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Office romance in the #MeToo era

In May, the race for the Democratic presidential nomination took an unlikely detour through the McDonald’s drive-through.

Candidates including Vermont Senator Bernie Sanders, New Jersey Senator Cory Booker and Texas Congressman Julian Castro adjusted their campaign schedules to join workers at McDonald’s protests across the country.

The headline grievance was a complaint about low pay. But they were also protesting about another issue: claims of rampant sexual abuse of women in McDonald’s restaurants.

These rallies may have presaged the downfall this week of the company’s chief executive and embroiled a corporation that likes to view itself as an exemplar of wholesome Midwestern values into an anguished public debate about how companies should manage workplace romances in the #MeToo era.

Steve Easterbrook, a 52-year-old native of Watford in England is credited with helping McDonald’s navigate the demand for healthy eating and reviving profits growth since he became chief executive in 2015. Its shares have nearly doubled on his watch.

Yet Mr Easterbrook was sacked on Sunday after the company revealed that he had been involved in a romantic relationship with an employee. Mr Easterbrook is divorced and McDonald’s has said the relationship was consensual. The company’s global head of human resources followed his boss out the door a day later.

Mr Easterbrook was hardly the first McDonald’s employee to have found romance at the office.

Founder Ray Kroc was at a convention in 1968 selling franchises for his fast-growing southern California burger chain when he encountered Joan Smith, then married to one of his franchisees. After a long and boozy night, the two would end up leaving their spouses and running off together — seemingly without ill-effect for McDonald’s drive toward global fast-food dominance.

McDonald’s workers in California protest for better treatment and higher wages © Lucy Nicholson/FT

Times have changed. Today’s workers spend long hours in offices where, in many cases, the old hierarchies and standards that governed behaviour are fast melting away. After alternatively ignoring it or trying to stamp it out, many companies have come to accept that desire — like gossip and jealousy — is an inevitable feature of office life.

The challenge, then, is to devise policies to police fraternisation so that relationships do not become an abuse of power. Even consenting office relationships can corrode an organisation by distracting employees and fuelling suspicions about how certain executives have advanced their careers.

Consent itself can be ambiguous. “People in positions of power tend to be oblivious to the influence they wield over others because they are less likely to take the other party’s perspective,” says Vanessa Bohns, a social psychology professor at Cornell University.

As companies attempt to draft new rules, they are doing so in the glare of lurid claims emerging about men such as film mogul Harvey Weinstein using their professional power to coerce women into sexual relationships.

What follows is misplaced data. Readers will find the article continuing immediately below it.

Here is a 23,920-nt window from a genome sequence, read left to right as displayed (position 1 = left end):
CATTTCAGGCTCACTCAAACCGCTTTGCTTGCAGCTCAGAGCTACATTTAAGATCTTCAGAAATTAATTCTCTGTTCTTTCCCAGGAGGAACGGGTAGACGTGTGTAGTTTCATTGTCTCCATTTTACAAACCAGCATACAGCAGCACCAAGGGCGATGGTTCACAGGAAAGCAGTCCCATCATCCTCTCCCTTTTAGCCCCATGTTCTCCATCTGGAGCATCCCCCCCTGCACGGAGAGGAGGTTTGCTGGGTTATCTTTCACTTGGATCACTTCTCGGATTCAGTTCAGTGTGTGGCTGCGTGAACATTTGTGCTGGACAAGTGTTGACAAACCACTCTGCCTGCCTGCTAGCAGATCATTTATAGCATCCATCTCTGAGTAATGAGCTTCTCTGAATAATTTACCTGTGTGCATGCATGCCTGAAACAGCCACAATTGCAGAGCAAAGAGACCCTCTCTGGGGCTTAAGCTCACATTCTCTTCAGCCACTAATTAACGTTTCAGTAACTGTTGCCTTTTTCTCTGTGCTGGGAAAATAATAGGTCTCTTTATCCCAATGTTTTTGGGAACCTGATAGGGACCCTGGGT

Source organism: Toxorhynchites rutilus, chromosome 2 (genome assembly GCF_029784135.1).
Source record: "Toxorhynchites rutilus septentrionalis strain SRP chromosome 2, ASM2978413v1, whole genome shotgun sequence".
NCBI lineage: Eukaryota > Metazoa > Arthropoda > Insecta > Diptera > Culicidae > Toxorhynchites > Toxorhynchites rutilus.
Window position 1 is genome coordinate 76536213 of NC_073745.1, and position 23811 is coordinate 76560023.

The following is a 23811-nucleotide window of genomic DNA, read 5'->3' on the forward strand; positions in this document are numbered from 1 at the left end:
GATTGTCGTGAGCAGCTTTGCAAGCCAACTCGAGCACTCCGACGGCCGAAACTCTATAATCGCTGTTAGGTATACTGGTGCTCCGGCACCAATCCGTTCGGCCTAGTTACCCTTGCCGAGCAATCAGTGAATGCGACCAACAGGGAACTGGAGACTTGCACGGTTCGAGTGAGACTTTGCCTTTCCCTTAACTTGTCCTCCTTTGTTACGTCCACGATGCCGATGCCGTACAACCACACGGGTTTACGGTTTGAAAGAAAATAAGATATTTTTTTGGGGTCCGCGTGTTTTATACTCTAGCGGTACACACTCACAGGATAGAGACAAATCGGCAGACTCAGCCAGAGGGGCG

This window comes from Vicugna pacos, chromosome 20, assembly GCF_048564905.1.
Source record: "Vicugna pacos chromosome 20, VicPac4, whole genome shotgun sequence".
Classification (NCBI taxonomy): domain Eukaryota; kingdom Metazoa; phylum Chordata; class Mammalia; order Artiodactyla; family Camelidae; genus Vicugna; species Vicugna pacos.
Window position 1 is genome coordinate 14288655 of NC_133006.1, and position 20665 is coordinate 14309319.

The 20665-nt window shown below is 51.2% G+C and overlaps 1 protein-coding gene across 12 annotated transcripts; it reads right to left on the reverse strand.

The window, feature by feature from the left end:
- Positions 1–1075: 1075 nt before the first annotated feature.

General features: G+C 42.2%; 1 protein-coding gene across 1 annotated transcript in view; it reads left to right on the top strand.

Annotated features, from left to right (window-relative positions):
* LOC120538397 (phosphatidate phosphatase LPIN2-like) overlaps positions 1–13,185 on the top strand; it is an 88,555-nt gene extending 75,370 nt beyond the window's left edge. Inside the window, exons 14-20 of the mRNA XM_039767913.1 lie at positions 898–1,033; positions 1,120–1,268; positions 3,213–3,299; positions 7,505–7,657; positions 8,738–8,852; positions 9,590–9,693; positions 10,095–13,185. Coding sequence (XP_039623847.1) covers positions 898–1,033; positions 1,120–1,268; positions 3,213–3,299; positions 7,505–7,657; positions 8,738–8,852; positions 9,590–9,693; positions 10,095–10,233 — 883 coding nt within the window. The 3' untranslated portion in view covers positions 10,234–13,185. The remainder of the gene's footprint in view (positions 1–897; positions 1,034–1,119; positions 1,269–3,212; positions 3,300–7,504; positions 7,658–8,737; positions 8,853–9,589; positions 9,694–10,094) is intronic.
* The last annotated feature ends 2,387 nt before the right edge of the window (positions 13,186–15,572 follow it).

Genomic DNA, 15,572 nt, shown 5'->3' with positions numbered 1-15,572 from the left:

“There are a lot of businesses looking to see what their policy is — and if one exists,” one corporate adviser says of the panic that has followed Mr Easterbrook’s ousting.

To Paul Bernard, a veteran New York human resources specialist, the old codes — if far from perfect — were at least understood. Nowadays, “the rules are much more nebulous,” Mr Bernard observes. In particular, he points to “a cognitive dissonance” between companies’ desire to create a permissive culture to appeal to young talent and their sudden fear of #MeToo litigation. “Boards are very wary,” he says.

According to The Conference Board, five of the 12 S&P 500 chief executives who were fired last year were #MeToo-related. Indeed, days after Mr Easterbrook’s sacking, the board of Alphabet, the parent company of Google, revealed that it was investigating how executives handled sexual harassment complaints, with a particular focus on the company’s chief legal officer David Drummond.

What struck some observers is that the facts about Mr Drummond’s relationships with co-workers — and those of other top Alphabet executives — were already well known. What appears to have changed is the Alphabet board’s awareness of the broader climate.

A small group of demonstrators stand in front of a McDonald's restaurant as they prepare to protest for another night in Ferguson, Missouri August 12, 2015. REUTERS/Lucas Jackson/File Photo GLOBAL BUSINESS WEEK AHEAD PACKAGE SEARCH BUSINESS WEEK AHEAD 17 OCT FOR ALL IMAGES - S1BEUHKTKEAA

Younger generations have criticised McDonald’s zero tolerance policy on relationships at work as an overreaction © Lucas Jackson/Reuters

“Boards are now asking themselves: Is this consistent with our culture? Is this how we want to be portrayed?” says Johnny C Taylor, president of the Society for Human Resource Management.

Mr Taylor saw the complexity of the issue when he took an informal sample of opinion about McDonald’s at a conference this week. Older men tended to understand the company’s decision. What surprised him was that many of the younger female attendees believed the…

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